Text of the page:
Meet Bookstore Bertrand, the oldest chain in Portugal, and have a coffee at the famous “A Españaeira” in Largo do Chiado. A few steps away is the store Vista Alegre, the famous Portuguese porcelain brand. Also take the opportunity to enter the ruins of Convento do Carmo, and see what remains of the great earthquake of 1755.
Passe no “Neighborhood of Avillez” and stay for lunch in one of the most characteristic restaurants in town. Believe me, eating here is one of the musts of what to do in Lisbon. Then enter the little streets of the Bairro Alto, where the neighborhood seems to have stopped in time. From there you can go to Rua da Bica, where is Bica Elevator which is a true postcard.
before arriving at Prince royal, take a break at Viewpoint of São Pedro de Alcântara. This is one of the best views in the city and is great to give you more of an idea of the scale. arriving at Prince Royal Garden, a traditional portuguese garden, visit the shops around. This is one of the coolest neighborhoods, with trendy restaurants and emerging designers. To such an extent that they recovered an Arab mansion and turned it into Embassy Concept Store, where you can meet local brands.
End your day with a drink at one of the locals' favorite viewpoints, the Santa Catarina viewpoint.
What to do in Lisbon in 3 days
The ideal is to be able to do everything calmly, so 3 days is enough to explore a little beyond the city center. And of course, our tips on what to do in Lisbon could not fail to include Cascais.
Cascais and Estoril
On the third day, take the train leaving Cais do Sodré and go to the end of the line, always on the sea side. Tip: buy the ticket at the train station itself. he will take you to Cascais, a beach village that is 40 minutes from the center of Lisbon.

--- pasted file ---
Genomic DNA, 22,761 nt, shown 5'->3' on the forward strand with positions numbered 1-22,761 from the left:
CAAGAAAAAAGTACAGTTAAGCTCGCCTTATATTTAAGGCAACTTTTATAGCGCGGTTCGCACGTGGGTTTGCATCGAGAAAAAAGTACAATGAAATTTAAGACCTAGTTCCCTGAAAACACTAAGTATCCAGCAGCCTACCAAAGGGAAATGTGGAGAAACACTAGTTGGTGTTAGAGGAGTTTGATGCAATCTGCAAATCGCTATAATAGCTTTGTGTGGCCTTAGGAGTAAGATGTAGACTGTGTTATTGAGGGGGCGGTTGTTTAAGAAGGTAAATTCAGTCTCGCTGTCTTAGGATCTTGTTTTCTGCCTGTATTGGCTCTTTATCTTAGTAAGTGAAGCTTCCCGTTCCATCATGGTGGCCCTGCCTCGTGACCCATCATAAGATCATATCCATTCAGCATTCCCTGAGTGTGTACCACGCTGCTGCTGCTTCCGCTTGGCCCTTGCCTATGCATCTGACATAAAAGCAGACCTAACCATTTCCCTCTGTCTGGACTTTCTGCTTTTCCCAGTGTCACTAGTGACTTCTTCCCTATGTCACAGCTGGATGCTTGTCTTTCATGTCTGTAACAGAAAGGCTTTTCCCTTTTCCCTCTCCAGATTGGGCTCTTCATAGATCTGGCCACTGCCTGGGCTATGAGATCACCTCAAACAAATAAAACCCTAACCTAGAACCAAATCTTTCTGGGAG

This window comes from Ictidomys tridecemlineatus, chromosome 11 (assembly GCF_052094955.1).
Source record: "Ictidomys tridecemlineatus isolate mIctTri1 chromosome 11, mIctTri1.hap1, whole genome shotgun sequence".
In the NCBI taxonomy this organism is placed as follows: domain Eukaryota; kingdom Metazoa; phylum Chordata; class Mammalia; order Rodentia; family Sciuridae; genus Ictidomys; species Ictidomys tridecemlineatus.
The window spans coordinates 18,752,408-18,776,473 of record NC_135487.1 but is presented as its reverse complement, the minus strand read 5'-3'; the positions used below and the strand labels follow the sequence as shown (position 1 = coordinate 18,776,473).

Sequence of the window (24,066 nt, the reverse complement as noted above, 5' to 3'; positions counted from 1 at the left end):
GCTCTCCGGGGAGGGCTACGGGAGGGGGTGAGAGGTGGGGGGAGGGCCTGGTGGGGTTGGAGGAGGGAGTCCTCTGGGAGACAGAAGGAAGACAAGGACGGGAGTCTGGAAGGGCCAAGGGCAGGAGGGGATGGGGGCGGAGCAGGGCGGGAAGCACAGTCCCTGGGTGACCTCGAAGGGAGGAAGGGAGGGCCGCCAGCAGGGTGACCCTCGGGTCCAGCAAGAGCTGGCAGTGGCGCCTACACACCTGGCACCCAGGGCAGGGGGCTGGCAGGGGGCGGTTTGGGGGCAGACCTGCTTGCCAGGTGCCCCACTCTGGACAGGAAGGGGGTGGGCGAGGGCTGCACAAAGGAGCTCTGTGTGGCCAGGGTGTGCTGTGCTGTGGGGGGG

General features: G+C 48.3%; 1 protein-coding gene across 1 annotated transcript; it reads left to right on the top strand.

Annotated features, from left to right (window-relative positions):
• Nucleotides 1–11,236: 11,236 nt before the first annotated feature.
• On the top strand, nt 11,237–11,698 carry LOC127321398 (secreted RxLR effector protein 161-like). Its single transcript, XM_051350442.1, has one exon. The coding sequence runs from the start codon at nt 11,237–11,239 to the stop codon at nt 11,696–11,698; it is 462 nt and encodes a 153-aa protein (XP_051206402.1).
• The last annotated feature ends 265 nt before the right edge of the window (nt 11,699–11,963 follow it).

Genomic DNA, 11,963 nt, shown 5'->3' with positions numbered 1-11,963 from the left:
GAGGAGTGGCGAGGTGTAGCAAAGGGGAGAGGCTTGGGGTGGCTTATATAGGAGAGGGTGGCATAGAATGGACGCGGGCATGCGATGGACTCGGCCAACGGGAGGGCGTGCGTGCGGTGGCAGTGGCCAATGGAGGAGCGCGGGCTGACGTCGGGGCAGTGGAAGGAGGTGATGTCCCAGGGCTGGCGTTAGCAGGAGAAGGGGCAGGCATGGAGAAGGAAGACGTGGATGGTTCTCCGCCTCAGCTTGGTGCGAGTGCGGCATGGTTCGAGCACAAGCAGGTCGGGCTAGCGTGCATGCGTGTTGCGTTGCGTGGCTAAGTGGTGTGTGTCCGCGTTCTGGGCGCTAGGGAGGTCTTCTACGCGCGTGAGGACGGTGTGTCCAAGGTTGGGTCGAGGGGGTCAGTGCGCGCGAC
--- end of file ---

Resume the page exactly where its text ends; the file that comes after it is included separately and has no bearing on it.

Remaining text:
In the style of the Côte d'Azur, notice the mansions on the beachfront as you pass the Estoril during the trip. #Tip: if you like to run or walk, get out at the train station Parede and walk the rest of the way along the boardwalk. Another option would be rent a car, and make this route in your own time with stops along the beaches.
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Once you arrive in Cascais, explore the little streets of the center full of shops and cafes. visit the Condes de Castro Guimaraes Museum and Paula Rego's House of Stories, true treasures of Portuguese architecture and art.
Rent a bike and take a beautiful ride to the Guincho beach, passing by Hell's Mouth, which is a beautiful rock formation by the sea. Na volta, stop at restaurant Furnas do guincho and enjoy the freshest grilled fish and seafood.
Read our complete post about Cascais – Cascais Portugal – What to do, essential tips for Brazilians – by a Portuguese woman
What to do in Lisbon in 4 days
After 3 days exploring Lisbon and Cascais, it's time to visit Sintra's Mountain. It is only 30 km from the center and you can go by train from Rossio station. #Tip: Avoid going late in the day, due to rush hour, and buy your tickets online here.
Em Sintra has many romantic and even mystical places, as is the case of Vacation Specials and Pena, Seteais and Monserrate Palaces. However, it is also worth visiting the Castle of the Moors to see the stunning landscape with the sea in the background. #Tip: buy a single ticket, to visit all these monuments here.
For lunch there is the restaurant “Scrambled Broth” and for dessert, go to the pastry shop “A Piriquita”. This is the best place to taste regional sweets: “Pillow” and “Queijada”.
And if you're driving, end your tour at Cabo da Roca, which is a few kilometers away. This is the westernmost point of the country and the landscape of the sea and the mountains is simply incredible.
What to do in Lisbon in 5 days
If you have 5 days to visit, we have more tips on what to do in Lisbon, returning to the city. For those looking for local brands and unique and delicious coffees, there's no better place than LX Factory. This former factory complex has been fully renovated and is now a creative hub and startup hub. To get there, take tram nº 15 and get off at Calvário.